This assignment relies on data collected in Homework #1. See it for directions on getting started with matplotlib and scraping the Weather Underground website.
Built-in to Python are functions for downloading pages ('scraping data') directly from the web. We will use the urllib library to plot historical weather data.
Real data can be a messy. For example, on the weather data question below, you are asked to scale the size of the "bubbles" in the scatter plot to reflect the snow depth on the ground that day. As you scrape this data, you will see many values of "0", but then a "T" pops up half-way through the month. For example, here's part of the Weather Underground page for January 19, 2016:
The raw html file that produces the last 2 lines looks like:
<td class="indent"><span>Since 1 July snowfall</span></td> <td>0.6</td> <td>10.0</td> <td> </td> </tr> <tr> <td class="indent"><span>Snow Depth</span> <td> <span class="wx-data"><span class="wx-value">T</span> in</span></span> </td> <td> <td> </tr>
A good approach is to run your program, and if you discover that there's non-numeric data where you expect numbers, is to go examine the data (which we did above) to decide if it's an error in coding or an unexpected value. Let's look at the code from weather3.py:
def getTempFromWeb(kind,url): page = urllib.request.urlopen(url) lines = page.readlines() for i in range(len(lines)): if lines[i].decode("utf8").find(kind+" Temperature") >= 0: m = i break searchObj = re.search('\d+', lines[m+2].decode("utf8")) return int(searchObj.group(0))What does this code do? (Again, we will discuss it on 2/8, but here are the notes as a reminder). It opens up the url and reads through the lines until it finds kind+" Temperature" and then searches the 2 lines later for number ('\d+' is a way of writing you would like a number of 1 or more digits as a regular expression). The re.search will return the search objects if found. What does it do if there is no number on that line? It will return Python's default I-don't-know-what-to-say value of None. But the code above assumes that searchObj contains values and continues processing. Instead, there should be a test here to make sure searchObj has a non-None value and process the data appropriately.
How can we do this? Here's the pseudocode for a function that looks for the snow
depth and returns the number given or 0 if trace amounts are reported:
This assignment is the same for the undergraduate and graduate course.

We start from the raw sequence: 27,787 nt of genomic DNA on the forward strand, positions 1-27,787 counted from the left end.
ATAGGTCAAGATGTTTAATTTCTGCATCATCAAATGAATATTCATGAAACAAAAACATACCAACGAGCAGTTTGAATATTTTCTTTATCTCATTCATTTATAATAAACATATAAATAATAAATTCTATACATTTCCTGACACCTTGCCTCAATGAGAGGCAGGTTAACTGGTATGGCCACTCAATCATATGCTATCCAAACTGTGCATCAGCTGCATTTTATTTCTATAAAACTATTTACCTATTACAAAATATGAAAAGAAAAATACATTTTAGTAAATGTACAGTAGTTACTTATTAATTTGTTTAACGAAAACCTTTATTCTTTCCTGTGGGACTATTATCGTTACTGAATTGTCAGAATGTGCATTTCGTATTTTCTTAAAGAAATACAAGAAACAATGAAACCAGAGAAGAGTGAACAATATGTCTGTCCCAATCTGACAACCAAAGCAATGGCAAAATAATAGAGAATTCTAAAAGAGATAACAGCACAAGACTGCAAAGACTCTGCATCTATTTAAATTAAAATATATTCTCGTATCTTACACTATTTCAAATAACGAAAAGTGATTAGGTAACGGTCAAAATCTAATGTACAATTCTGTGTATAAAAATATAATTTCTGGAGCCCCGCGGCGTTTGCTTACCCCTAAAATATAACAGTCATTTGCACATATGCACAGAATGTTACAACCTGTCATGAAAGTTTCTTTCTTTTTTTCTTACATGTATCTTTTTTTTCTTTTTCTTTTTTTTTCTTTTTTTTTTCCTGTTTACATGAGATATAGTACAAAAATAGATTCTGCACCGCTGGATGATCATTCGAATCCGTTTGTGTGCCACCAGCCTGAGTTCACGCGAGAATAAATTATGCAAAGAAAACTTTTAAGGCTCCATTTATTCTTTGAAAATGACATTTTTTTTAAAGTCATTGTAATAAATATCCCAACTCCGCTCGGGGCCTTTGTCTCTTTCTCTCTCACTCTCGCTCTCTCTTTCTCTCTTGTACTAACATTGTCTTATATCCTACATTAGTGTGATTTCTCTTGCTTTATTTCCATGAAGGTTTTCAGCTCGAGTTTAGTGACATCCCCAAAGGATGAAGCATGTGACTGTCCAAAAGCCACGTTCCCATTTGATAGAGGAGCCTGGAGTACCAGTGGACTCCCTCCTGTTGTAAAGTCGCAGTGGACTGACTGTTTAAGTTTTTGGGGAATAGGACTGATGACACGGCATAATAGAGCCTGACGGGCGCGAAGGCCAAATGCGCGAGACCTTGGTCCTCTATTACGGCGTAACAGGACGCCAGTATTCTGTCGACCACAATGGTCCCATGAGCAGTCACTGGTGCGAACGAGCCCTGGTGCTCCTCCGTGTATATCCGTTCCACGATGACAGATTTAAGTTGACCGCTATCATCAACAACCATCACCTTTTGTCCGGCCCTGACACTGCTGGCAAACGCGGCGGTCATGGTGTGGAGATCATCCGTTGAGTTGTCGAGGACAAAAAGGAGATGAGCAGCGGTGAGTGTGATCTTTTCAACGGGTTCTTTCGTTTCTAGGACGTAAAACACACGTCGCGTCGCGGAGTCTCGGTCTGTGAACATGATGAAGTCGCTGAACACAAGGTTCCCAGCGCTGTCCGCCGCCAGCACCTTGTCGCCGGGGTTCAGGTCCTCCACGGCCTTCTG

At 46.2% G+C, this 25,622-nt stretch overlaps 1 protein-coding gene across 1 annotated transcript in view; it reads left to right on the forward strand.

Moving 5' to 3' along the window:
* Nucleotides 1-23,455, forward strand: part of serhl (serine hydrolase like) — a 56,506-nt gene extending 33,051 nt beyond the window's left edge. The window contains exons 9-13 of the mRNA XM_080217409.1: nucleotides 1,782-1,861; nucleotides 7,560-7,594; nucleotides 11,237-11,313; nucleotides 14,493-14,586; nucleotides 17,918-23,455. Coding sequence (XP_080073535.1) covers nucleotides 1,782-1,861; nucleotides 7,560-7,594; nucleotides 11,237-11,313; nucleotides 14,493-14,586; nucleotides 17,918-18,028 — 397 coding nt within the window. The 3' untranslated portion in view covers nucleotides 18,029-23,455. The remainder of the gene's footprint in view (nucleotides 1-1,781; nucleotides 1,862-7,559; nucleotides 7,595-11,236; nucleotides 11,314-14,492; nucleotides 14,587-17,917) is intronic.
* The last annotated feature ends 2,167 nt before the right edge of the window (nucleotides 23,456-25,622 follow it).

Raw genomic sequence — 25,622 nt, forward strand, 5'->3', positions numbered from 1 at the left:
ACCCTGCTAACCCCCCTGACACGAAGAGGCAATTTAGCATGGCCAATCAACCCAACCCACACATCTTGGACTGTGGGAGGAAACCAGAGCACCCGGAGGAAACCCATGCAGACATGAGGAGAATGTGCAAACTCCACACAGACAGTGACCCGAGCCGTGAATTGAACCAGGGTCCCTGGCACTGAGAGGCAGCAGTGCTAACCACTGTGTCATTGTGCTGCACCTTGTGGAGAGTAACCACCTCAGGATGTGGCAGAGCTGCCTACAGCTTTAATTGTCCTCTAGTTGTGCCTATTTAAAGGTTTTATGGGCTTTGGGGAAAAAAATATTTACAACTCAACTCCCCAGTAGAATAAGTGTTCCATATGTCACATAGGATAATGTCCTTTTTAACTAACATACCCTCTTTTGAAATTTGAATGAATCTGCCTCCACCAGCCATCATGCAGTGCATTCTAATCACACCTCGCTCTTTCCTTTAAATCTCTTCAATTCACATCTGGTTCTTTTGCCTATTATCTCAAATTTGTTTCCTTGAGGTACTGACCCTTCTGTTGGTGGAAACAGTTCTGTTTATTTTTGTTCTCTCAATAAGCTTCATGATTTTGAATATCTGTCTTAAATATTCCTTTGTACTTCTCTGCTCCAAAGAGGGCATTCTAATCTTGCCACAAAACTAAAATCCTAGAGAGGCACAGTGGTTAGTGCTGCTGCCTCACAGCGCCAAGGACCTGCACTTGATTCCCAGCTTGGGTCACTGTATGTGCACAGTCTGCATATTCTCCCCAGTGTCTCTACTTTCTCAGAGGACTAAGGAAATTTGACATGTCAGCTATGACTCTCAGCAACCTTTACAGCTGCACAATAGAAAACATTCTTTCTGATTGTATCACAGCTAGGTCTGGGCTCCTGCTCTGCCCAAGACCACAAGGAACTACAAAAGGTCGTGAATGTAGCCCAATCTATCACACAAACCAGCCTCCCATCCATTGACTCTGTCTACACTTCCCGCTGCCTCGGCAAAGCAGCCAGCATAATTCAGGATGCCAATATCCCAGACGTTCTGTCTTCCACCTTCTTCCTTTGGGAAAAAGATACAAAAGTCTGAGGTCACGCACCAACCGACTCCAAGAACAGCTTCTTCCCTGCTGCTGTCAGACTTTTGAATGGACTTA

|CMP 464/788 Homework:|
Using the data you collected for Homework #1, #5, use matplotlib
to produce a plot that shows the fluctuation of the daily min temperature with respect to
the month's average. That is, first compute the average min temperature of the 31 daily min temperatures
and then scale each daily min temperature to reflect its percentage of the average min temperature.
For an example, see lymeScaled.py which does a similar (but
not identical) scaling to this problem. Make sure to change the title of your plot to
reflect the information plotted.
#1: Submit your Python program as a .py file.
#2: Submit a screen shot of the graphics window containing the plot.
For the January minimum temperature data, compute and display the running average of the
temperatures over the previous 5 days. That is, you display the average temperature over
the previous 5 days for each day (if all exist, if not use as many as do exist).
For example, if the temperatures were 10,20,10,20,15,35,30,... :
#4: Submit a screen shot of the graphics window containing the plot.
Collect the snow depths for January 2017. Display the January minimum temperatures
(collected in Homework #1) as a scatter plot (of day versus temperature)
with the size of each `bubble' proportional to the snow depth on that day (see
for a sample of varying `bubble' sizes).
#5: Submit your Python program as a .py file.
#6: Submit a screen shot of the graphics window containing the plot.
Plot the percentage of New York City's population that lives in each borough.
The raw historical
population data for New York city from 1790 to 2010 is available
here. Your plot should not display the raw population numbers,
but instead give the percentages. For example, in 1790, 31,131 people lives in Manhattan
out of the 49,447 that lived in New York City overall. The displayed value for Manhattan
in 1790 would be 31,131/49,447 * 100 = 63 percent.
#7: Submit your Python program as a .py file.
#8: Submit a screen shot of the graphics window containing the plot.